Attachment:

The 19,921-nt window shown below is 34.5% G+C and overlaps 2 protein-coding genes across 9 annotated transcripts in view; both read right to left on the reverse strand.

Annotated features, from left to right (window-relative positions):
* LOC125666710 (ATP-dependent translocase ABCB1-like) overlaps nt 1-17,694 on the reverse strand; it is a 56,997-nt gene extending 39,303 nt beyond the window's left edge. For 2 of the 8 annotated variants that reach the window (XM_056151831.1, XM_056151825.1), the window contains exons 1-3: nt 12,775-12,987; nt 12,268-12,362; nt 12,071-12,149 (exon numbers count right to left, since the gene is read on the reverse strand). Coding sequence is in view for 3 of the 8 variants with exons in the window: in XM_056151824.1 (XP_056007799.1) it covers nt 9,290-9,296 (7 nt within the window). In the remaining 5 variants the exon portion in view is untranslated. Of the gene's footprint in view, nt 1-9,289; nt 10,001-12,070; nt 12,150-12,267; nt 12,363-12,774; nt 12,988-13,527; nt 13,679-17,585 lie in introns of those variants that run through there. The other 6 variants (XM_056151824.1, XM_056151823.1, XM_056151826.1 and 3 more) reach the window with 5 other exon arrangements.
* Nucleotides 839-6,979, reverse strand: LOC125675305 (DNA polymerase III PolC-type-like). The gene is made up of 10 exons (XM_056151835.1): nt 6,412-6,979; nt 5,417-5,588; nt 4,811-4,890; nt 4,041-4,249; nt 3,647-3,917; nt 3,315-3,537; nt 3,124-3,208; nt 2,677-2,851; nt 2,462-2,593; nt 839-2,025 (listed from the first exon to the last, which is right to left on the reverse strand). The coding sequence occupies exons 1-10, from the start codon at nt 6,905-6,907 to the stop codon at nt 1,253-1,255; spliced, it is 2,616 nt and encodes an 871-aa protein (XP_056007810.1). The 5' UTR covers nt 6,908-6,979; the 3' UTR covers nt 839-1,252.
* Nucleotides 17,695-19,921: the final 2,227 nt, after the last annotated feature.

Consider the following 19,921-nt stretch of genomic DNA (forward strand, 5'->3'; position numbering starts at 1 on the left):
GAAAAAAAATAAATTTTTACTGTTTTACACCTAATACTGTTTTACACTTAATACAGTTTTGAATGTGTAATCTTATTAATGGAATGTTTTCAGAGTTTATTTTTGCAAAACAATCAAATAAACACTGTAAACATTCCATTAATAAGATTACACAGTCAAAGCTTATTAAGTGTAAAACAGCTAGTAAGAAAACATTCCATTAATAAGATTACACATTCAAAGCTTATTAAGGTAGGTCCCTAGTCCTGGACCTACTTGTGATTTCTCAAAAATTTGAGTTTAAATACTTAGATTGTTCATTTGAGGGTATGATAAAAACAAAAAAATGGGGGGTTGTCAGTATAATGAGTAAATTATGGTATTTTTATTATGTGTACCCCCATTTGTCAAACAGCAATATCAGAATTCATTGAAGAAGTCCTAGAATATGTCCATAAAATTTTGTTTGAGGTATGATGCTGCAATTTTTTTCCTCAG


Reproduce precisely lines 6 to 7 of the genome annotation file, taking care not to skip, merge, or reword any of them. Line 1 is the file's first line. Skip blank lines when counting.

Consider the following 19,921-nt stretch of genomic DNA (forward strand, 5'->3'; position numbering starts at 1 on the left):
GAAAAAAAATAAATTTTTACTGTTTTACACCTAATACTGTTTTACACTTAATACAGTTTTGAATGTGTAATCTTATTAATGGAATGTTTTCAGAGTTTATTTTTGCAAAACAATCAAATAAACACTGTAAACATTCCATTAATAAGATTACACAGTCAAAGCTTATTAAGTGTAAAACAGCTAGTAAGAAAACATTCCATTAATAAGATTACACATTCAAAGCTTATTAAGGTAGGTCCCTAGTCCTGGACCTACTTGTGATTTCTCAAAAATTTGAGTTTAAATACTTAGATTGTTCATTTGAGGGTATGATAAAAACAAAAAAATGGGGGGTTGTCAGTATAATGAGTAAATTATGGTATTTTTATTATGTGTACCCCCATTTGTCAAACAGCAATATCAGAATTCATTGAAGAAGTCCTAGAATATGTCCATAAAATTTTGTTTGAGGTATGATGCTGCAATTTTTTTCCTCAG